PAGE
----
Back Pain & Symptoms
Spine problems can be sneaky – they don’t always show up as discomfort in your back. They’re the kind of symptoms you’re tempted to ignore at first. Don’t be too dismissive, especially if the discomfort persists or worsens. Pain is the body’s way of saying that something has gone awry. Spine surgeon James Rice, MD, who is on the medical staff at Baptist Health Richmond, says spine problems don’t always show up in your back. Look out for signs in these areas, too:
- Your hands, arm and neck. “The same symptoms occurring in your extremities may be a sign that there is an issue with the cervical spine,” the portion of your spinal column in your neck , Dr. Rice said. If experience sudden or unrelenting pain in your neck, or if using your arms and hands is more challenging than it once was, it may be spine-related.
- Your legs. “If someone is having radiating pain down the leg – a burning or ‘electric’ type of pain – numbness or tingling, it may be an indication that there is an issue with his or her lumbar spine,” the part of the spine that supports of your torso, Dr. Rice said. Pain there is most often caused by muscle strains. But other conditions can be to blame, including degenerative disk disease, a herniated disk and osteoarthritis.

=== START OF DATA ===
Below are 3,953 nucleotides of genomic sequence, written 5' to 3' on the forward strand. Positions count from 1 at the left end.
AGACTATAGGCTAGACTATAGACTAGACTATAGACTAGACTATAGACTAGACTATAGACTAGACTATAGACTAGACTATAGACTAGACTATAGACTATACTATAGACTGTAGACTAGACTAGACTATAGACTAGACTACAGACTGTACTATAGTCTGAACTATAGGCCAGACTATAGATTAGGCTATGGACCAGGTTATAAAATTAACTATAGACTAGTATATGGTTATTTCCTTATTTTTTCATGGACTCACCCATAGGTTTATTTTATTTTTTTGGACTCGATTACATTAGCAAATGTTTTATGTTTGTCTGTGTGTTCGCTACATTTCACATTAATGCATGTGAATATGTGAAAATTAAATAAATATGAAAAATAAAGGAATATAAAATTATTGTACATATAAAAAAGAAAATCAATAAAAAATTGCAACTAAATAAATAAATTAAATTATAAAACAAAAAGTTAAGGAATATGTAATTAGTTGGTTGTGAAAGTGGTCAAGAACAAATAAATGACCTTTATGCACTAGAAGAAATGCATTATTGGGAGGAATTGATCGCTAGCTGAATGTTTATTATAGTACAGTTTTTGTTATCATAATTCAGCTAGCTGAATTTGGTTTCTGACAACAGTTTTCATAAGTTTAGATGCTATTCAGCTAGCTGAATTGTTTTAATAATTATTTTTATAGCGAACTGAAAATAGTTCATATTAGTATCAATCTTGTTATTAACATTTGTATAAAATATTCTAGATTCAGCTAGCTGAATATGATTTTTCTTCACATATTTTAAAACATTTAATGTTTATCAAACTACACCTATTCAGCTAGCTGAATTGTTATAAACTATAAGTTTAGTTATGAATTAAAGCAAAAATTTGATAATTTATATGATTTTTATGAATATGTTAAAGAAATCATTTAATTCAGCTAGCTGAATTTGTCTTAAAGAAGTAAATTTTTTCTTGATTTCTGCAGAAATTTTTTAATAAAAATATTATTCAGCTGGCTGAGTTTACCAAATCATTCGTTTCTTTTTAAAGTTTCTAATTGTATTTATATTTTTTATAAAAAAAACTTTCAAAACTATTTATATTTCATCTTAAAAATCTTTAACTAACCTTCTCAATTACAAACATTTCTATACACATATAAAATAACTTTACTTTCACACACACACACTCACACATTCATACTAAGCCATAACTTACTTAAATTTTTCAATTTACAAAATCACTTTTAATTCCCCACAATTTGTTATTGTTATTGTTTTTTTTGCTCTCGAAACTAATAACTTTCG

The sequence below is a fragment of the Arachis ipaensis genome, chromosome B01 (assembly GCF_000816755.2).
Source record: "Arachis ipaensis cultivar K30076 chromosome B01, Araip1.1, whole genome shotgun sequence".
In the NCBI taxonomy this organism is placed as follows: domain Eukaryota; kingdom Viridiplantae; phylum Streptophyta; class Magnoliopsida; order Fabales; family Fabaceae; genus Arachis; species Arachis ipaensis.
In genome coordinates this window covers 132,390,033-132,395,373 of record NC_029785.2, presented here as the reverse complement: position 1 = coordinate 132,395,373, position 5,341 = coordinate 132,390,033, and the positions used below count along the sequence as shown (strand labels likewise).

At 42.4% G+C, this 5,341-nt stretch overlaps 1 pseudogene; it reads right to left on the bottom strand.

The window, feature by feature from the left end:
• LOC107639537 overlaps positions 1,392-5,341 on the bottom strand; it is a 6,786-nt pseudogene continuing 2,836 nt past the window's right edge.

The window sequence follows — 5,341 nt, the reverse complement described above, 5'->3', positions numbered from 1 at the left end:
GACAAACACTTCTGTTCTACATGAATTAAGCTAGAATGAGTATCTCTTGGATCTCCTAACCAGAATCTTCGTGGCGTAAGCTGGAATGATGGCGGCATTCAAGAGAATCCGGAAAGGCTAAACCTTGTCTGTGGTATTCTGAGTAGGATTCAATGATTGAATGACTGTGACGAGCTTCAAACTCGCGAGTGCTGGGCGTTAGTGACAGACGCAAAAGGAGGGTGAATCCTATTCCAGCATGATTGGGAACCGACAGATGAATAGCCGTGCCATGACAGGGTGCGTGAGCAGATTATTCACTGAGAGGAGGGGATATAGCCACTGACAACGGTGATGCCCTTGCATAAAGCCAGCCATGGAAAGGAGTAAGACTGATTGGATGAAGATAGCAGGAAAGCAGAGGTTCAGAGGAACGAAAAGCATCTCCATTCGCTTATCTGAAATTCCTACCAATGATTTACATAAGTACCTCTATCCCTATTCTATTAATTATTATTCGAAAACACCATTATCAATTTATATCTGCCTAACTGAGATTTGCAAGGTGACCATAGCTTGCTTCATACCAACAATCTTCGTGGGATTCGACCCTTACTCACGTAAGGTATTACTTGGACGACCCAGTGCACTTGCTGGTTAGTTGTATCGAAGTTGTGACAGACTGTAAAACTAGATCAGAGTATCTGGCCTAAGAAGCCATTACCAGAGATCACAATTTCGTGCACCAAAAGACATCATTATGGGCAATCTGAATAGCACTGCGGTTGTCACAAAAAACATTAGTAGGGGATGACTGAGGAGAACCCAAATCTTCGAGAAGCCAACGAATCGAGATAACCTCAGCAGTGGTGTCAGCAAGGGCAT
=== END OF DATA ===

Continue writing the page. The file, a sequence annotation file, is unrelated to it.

- Red flags. Most urgent and concerning symptoms include weakness in the extremities, such as “foot drop,” when you can’t lift the front part of your foot, as well as difficulty with arm strength, and bowel or bladder incontinence. “The cause of these issues may be a herniated disk, osteophyte, which is a bone spur or stenosis,” when open spaces in the spine narrow.
- The Doc’s Rx. Though having an issue with your spine sounds serious, sometimes, treatment may simply be rest and relaxation until your back can heal. Dr. Rice says other treatments include at-home exercises, physical therapy, chiropractic care, medication – such as nonsteroidal anti-inflammatory drugs, steroids or muscle relaxers – or an injectable medication. If your back pain persists, see your doctor.